What follows is an open letter sent to New York State Education Commissioner MaryEllen Elia from Carol Kammen and Judy Wellman.
We write as members of the Commission on Local and Public History that was convened ten years ago by Deputy Commissioner for Cultural Education Carole Huxley to advise the Department of Education on the appointment of a State Historian.
The community that we represent—county and municipal historians, university scholars, archivists, preservationists, educators, and many others—plays a critical role in educating the public about New York’s heritage. This is a mission we share with the Department, and we have long been one of its most supportive constituent groups.
Our state once led the nation in educating the public and making people aware of the importance and usefulness of state history. The Office of State History was eliminated during the financial crises of the 1970s, however, and the State Historian position was downgraded from assistant commissioner status to a staff position within the State Museum. Different State Historians have since worked to maintain their leadership role with New York’s public and private historians, but their effectiveness has always been compromised by the Museum’s focus on its internal priorities.
We were consequently pleased to learn that the Regents approved the Office of Cultural Education’s 2011 strategic plan to “reinvent the office of state history.” This action would have energized and focused our community on its educational mission and restored New York to its rightful leadership position in the fields of public education and state history.
Sadly, however, we were very disappointed to learn of the Department’s recent decision to reject its own strategic plan by downgrading the State Historian position and keeping it in the State Museum. This action makes little sense to us, and we urge you to reconsider this unfortunate decision. We recognize that the Department has numerous practical considerations, including restrictive budgetary and hiring limitations, but we feel that it would be in the public interest to seek the advice of your constituents before proceeding any further.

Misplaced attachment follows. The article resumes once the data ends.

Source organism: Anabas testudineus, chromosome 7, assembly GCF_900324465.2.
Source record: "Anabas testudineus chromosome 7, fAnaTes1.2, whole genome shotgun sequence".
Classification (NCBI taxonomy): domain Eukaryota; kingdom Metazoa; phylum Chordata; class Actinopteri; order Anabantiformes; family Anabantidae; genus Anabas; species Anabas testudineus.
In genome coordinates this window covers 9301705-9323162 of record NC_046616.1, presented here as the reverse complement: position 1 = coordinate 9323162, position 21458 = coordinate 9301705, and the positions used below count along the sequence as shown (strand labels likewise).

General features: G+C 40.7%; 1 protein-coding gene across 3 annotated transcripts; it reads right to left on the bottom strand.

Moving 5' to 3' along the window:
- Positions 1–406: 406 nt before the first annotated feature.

We believe that, at a minimum, no action should be taken on this matter until the appointment of a new Deputy Commissioner for Cultural Education, and we offer our services to help him or her explore reasonable options and determine a more satisfactory course of action.
On behalf of ourselves and our many colleagues, we look forward to the possibility of working with you on this important matter. Thank you for your consideration.
Carol Kammen was New York Public Historian of the Year, 2005; member and chair, New York State Committee on Public and Local History; Senior Lecturer in History, Cornell University, retired; editorial writer History News and author On Doing Local History. Ckk6@cornell.edu.
Judith Wellman was New York Public Historian of the Year, 2006; member, New York State Committee on Public and Local History. She is also Professor Emerita, State University of New York at Oswego, and Director, Historical New York Research Associates. firstname.lastname@example.org.